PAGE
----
I always try to plan everything, 'cause i'm really afraid of new countries and unknown languages. so, i plan everything: flights, how to get from the airport and back, where to stay, where to go, etc.
for me the biggest problem is to get to my hotel from the airport with my stuff. i don't really like using taxi, 'cause it's unsafe and very very expensive! last December i made the present for myself and went skiing in Chamonix. by chance i came across -snip- and booked the transfer. i was nervous about it! but i was surprised when i saw the driver waiting for me with a nameplate! it was really great!!! and by the way my trip was really successful. and i regret that i didn't book round trip!
so, it's my experience, may be someone can recommend other sites with transfers in different countries and cities.
p.s. i stayed at -snip- really luxurious and cool

Thank you in advance!

Moderator comment: please see Forum Rules

[ Edit: Sorry, no promos please. Link to Forum Rules added. ]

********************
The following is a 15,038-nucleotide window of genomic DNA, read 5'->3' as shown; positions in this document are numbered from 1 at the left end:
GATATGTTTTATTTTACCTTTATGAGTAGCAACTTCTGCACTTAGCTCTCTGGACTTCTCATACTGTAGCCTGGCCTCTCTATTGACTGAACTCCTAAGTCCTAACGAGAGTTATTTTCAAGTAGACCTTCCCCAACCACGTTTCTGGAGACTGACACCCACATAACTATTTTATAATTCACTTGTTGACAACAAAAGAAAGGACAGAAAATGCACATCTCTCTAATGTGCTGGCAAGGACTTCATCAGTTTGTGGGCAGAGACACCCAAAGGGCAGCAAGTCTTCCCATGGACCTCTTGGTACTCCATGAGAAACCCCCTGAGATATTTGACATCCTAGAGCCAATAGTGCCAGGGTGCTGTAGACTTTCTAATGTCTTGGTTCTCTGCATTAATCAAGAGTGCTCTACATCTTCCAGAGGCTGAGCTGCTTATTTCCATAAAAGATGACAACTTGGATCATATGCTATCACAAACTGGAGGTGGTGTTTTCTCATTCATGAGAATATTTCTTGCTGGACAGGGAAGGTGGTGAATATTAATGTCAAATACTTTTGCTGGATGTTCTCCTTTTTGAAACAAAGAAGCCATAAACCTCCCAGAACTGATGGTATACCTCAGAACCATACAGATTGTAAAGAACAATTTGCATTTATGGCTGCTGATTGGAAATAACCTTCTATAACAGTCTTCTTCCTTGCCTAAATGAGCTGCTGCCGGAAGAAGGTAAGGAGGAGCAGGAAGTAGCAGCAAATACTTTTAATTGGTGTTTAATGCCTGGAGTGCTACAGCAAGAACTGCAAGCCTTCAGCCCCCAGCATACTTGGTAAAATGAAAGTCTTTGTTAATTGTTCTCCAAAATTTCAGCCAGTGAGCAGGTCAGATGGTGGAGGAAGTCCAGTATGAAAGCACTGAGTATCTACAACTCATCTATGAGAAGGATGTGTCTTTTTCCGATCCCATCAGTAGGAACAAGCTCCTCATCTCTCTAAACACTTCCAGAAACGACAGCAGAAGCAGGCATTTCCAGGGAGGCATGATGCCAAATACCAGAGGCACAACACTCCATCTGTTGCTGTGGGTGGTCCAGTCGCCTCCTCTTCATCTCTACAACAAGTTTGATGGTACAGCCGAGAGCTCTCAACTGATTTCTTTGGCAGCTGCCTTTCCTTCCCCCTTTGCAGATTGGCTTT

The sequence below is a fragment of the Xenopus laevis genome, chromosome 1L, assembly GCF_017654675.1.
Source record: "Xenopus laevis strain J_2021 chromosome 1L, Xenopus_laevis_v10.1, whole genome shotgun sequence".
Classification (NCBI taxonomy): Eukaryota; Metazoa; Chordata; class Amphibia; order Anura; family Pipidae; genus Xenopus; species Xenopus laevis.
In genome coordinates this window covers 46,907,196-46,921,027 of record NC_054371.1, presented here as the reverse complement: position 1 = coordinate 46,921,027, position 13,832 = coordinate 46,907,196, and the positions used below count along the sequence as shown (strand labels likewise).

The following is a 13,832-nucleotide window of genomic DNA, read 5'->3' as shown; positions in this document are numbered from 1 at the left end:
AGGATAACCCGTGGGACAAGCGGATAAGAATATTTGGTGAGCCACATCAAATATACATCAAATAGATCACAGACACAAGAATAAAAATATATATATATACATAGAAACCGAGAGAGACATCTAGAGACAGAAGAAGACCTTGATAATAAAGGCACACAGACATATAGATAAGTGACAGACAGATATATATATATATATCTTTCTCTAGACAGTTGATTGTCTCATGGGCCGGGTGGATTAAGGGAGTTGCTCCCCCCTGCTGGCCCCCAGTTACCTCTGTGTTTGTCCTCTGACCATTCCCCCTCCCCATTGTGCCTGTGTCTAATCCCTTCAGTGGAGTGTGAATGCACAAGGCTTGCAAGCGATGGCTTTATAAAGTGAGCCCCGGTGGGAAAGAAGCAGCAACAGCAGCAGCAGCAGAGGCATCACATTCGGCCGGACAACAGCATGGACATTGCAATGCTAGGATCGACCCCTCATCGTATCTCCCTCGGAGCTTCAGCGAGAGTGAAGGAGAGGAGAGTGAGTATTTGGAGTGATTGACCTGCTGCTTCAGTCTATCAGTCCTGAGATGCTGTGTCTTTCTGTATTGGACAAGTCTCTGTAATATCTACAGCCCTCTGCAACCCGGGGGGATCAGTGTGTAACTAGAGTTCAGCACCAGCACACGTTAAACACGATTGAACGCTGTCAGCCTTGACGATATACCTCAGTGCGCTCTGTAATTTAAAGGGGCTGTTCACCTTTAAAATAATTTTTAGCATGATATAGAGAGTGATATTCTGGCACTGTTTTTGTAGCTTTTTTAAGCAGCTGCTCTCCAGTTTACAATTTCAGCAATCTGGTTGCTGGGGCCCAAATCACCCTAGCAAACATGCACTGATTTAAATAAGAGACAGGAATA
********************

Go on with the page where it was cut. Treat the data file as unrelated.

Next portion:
20. Posted by Daawgon (Travel Guru 1993 posts) 4w

"if you are planning to trip first time its a good idea if you select a Best areas like India. Where you find people speaking good English , Good food , good hotels , shopping malls , beaches , Historical places every you need at low before that you have to plan well . Booking tickets in Indian Festival seasons the flight tickets are little bit expansive to India i suggest you to check IndianEagle.com where the flight tickets are at low cost and no hidden charges . You need to carry plenty of amount for shopping"

I'd love to see India, but I feel it's just the wrong place for a totally green, young traveler to head. That first trip should be someplace not too far away - a neighboring country or someplace that speaks your native tongue. India would be a good place for an experienced person who has already experienced some of the developing world, in my opinion.